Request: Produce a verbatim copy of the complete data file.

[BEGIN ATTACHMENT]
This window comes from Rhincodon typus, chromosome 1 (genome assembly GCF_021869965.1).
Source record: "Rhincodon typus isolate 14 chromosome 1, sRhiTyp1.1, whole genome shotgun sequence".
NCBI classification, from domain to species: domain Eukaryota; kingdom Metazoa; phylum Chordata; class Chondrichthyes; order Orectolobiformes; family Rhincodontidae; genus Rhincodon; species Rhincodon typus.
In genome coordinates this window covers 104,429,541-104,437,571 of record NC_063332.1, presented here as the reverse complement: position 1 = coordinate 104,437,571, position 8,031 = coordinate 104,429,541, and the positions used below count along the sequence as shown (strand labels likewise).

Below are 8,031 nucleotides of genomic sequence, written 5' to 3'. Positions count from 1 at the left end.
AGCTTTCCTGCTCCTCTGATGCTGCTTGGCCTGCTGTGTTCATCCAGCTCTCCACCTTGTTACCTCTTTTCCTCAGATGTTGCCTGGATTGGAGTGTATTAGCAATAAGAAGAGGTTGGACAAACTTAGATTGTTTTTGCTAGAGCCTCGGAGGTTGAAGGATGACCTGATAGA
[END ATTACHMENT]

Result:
This window comes from Rhincodon typus, chromosome 1 (genome assembly GCF_021869965.1).
Source record: "Rhincodon typus isolate 14 chromosome 1, sRhiTyp1.1, whole genome shotgun sequence".
NCBI classification, from domain to species: domain Eukaryota; kingdom Metazoa; phylum Chordata; class Chondrichthyes; order Orectolobiformes; family Rhincodontidae; genus Rhincodon; species Rhincodon typus.
In genome coordinates this window covers 104,429,541-104,437,571 of record NC_063332.1, presented here as the reverse complement: position 1 = coordinate 104,437,571, position 8,031 = coordinate 104,429,541, and the positions used below count along the sequence as shown (strand labels likewise).

Below are 8,031 nucleotides of genomic sequence, written 5' to 3'. Positions count from 1 at the left end.
AGCTTTCCTGCTCCTCTGATGCTGCTTGGCCTGCTGTGTTCATCCAGCTCTCCACCTTGTTACCTCTTTTCCTCAGATGTTGCCTGGATTGGAGTGTATTAGCAATAAGAAGAGGTTGGACAAACTTAGATTGTTTTTGCTAGAGCCTCGGAGGTTGAAGGATGACCTGATAGA